Apr 29, 2010 11:57 AM by Melissa Canone
VENICE, La. (AP) - A massive oil spill in the Gulf of Mexico
that has become far worse than initially thought crept toward the
coast Thursday as government officials offered help from the
military to prevent a disaster that could destroy fragile
marshlands along the shore.
An executive for BP PLC, which operated the oil rig that
exploded and sank last week, said on NBC's "Today" that the
company would welcome help from the U.S. military.
"We'll take help from anyone," BP Chief Operating Officer Doug
The Coast Guard has urged the company to formally request more
resources from the Defense Department.
But time may be running out: Oil from the spill had crept to
within 12 miles of the coast, and it could reach shore as soon as
Friday. A third leak was discovered, which government officials
said is spewing five times as much oil into the water as originally
estimated - about 5,000 barrels a day coming from the blown-out
well 40 miles offshore.
Suttles had initially disputed the government's estimate, and
that the company was unable to handle the operation to contain it.
But early Thursday, he acknowledged on "Today" that the leak
may be as bad as the government says. He said there was no way to
measure the flow at the seabed and estimates have to come from how
much oil makes it to the surface.
If the well cannot be closed, almost 100,000 barrels of oil, or
4.2 million gallons, could spill into the Gulf before crews can
drill a relief well to alleviate the pressure. By comparison, the
Exxon Valdez, the worst oil spill in U.S. history, leaked 11
million gallons into Alaska's Prince William Sound in 1989.
As dawn broke Thursday in the oil industry hub of Venice, about
75 miles from New Orleans and not far from the mouth of the
Mississippi River, crews loaded an orange oil boom aboard a supply
boat at Bud's Boat Launch. There, local officials expressed
frustration with the pace of the government's response and the
communication they were getting from the Coast Guard and BP
"We're not doing everything we can do," said Billy Nungesser,
president of Plaquemines Parish, which straddles the Mississippi
River at the tip of Louisiana.
"Give us the worst-case scenario. How far inland is this
supposed to go?" Nungesser said. He has suggested enlisting the
local fishing fleet to spread booms to halt the oil, which
threatens some of the nation's most fertile seafood grounds.
Louisiana has opened a special shrimp season along parts of the
coast so shrimpers can harvest the profitable white shrimp before
the spill has an effect.
Michael Nguyen, 58, was aboard his 82-foot shrimp boat, the
Night Star III, waiting for news Thursday morning on what has
happening with the slick.
"My boat is ready: New nets, did repairs. I'm ready to go," he
He wasn't panicking, but was clearly worried.
"The oil come in everywhere, the shrimp die, the crabs die, the
fish die. What do I do? Stay home a long time?"
The spill has moved steadily toward the mouth of the Mississippi
River and the wetland areas east of it, home to hundreds of species
of wildlife and near some rich oyster grounds.
A federal class-action lawsuit was filed late Wednesday over the
oil spill on behalf of two commercial shrimpers from Louisiana, Acy
J. Cooper Jr. and Ronnie Louis Anderson.
The suit seeks at least $5 million in compensatory damages plus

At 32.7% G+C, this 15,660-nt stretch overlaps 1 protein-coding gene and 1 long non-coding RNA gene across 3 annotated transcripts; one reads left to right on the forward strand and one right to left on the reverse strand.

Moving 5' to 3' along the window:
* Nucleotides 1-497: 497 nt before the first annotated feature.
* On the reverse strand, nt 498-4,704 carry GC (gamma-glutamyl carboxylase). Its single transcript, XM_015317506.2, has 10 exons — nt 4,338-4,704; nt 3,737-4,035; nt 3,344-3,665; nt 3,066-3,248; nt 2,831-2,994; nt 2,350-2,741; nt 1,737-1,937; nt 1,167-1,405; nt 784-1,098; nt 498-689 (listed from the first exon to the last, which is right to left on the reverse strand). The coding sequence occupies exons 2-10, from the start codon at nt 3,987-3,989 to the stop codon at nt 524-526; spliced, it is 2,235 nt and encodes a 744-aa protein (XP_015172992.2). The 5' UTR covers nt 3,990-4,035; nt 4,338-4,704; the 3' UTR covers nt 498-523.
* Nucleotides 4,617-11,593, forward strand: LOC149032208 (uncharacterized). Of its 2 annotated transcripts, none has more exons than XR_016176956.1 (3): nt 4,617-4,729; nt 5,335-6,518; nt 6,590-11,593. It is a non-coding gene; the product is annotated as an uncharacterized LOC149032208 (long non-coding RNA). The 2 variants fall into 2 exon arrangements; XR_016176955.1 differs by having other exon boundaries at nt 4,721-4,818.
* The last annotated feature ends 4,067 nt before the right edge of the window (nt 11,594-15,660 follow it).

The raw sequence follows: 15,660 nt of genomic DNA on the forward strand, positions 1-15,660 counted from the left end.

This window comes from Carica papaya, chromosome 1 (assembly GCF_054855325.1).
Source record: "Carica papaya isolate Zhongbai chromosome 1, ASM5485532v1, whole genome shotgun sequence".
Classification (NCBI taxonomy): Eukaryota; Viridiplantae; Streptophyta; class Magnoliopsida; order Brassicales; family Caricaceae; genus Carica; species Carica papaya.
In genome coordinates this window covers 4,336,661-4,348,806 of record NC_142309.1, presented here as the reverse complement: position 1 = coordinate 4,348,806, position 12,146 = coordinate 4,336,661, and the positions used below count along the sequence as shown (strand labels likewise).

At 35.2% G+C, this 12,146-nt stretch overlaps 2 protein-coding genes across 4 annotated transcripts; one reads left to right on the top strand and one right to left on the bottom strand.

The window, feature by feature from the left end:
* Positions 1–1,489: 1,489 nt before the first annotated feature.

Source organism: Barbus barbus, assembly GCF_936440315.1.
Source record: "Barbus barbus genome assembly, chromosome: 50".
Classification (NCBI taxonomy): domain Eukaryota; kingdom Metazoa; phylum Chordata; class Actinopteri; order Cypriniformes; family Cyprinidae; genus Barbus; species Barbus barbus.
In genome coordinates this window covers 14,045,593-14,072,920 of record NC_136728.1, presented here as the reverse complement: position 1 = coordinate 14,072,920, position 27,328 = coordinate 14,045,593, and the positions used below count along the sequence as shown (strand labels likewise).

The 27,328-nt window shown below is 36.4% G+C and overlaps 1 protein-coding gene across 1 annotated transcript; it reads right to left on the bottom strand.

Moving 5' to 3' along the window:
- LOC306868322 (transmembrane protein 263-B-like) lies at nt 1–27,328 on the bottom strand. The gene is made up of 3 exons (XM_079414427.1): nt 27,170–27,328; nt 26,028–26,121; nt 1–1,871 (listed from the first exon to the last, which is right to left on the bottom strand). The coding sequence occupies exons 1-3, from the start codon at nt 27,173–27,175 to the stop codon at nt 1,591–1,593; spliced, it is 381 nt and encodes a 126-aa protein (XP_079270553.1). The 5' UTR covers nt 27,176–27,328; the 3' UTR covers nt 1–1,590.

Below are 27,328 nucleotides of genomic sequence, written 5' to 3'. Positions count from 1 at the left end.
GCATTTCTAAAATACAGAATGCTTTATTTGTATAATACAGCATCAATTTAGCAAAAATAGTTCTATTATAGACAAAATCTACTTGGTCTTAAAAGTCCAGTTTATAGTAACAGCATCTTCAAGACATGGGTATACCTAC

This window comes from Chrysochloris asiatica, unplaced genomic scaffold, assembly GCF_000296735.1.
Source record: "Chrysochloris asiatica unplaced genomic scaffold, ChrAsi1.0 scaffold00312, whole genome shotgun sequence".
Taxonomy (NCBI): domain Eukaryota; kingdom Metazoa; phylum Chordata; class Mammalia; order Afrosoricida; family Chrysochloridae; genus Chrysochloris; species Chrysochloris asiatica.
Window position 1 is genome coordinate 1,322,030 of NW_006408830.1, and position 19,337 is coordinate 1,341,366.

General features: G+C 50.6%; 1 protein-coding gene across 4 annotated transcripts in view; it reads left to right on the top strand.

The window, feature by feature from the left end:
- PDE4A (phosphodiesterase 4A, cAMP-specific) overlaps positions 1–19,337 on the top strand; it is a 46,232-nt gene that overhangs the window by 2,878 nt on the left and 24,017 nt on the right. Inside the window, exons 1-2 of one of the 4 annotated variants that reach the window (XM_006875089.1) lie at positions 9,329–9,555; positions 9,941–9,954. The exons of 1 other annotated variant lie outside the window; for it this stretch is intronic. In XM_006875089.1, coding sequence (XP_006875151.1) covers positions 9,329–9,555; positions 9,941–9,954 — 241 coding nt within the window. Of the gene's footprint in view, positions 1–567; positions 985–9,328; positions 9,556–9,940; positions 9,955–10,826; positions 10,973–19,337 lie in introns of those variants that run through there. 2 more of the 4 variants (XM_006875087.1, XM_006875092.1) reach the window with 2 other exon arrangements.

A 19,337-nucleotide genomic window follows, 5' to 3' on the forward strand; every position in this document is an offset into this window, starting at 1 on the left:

an unspecified amount of punitive damages against Transocean, BP,
Halliburton Energy Services Inc. and Cameron International Corp.
Jim Klick, a lawyer for Cooper and Anderson, said the oil spill
already is disrupting the commercial shrimping industry.
"They should be preparing themselves for the upcoming shrimp
season," he said. "Now they're very much concerned that the whole
shrimp season is out."
Mike Brewer, 40, who lost his oil spill response company in the
devastation of Hurricane Katrina nearly five years ago, said the
area was accustomed to the occassional minor spill. But he feared
the scale of the escaping oil was beyond the capacity of existing
"You're pumping out a massive amount of oil. There is no way to
stop it," he said.
The rig Deepwater Horizon sank a week ago after exploding two
days earlier. Of its crew of 126, 11 are missing and presumed dead.
The rig was owned by Transocean Ltd. and operated by BP. Coast
Guard Rear Adm. Mary Landry said BP is responsible for bringing
resources to shut off the flow and clean up the spill.
"It has become clear after several unsuccessful attempts to
determine the cause" that agencies must supplement what's being
done by the company, she said.
A fleet of boats working under an oil industry consortium has
been using booms to corral and then skim oil from the surface.
Landry said a controlled test to burn the leaking oil was
successful late Wednesday afternoon. BP was to set more fires after
the test, but as night fell, there were no more burns. No details
have been given about when more were planned were given during the
The decision to burn some of the oil came after crews operating
submersible robots failed to activate a shut-off device that would
halt the flow of oil on the sea bottom 5,000 feet below.
Adm. Mike Mullen, chairman of the Joint Chiefs of Staff, was
briefed Thursday morning on the issue, said his spokesman, Capt.
John Kirby. But Kirby said the Defense Department has received no
request for help, nor is it doing any detailed planning for any
mission on the oil spill.
President Barack Obama has directed officials to aggressively
confront the spill, but the cost of the cleanup will fall on BP,
spokesman Nick Shapiro said.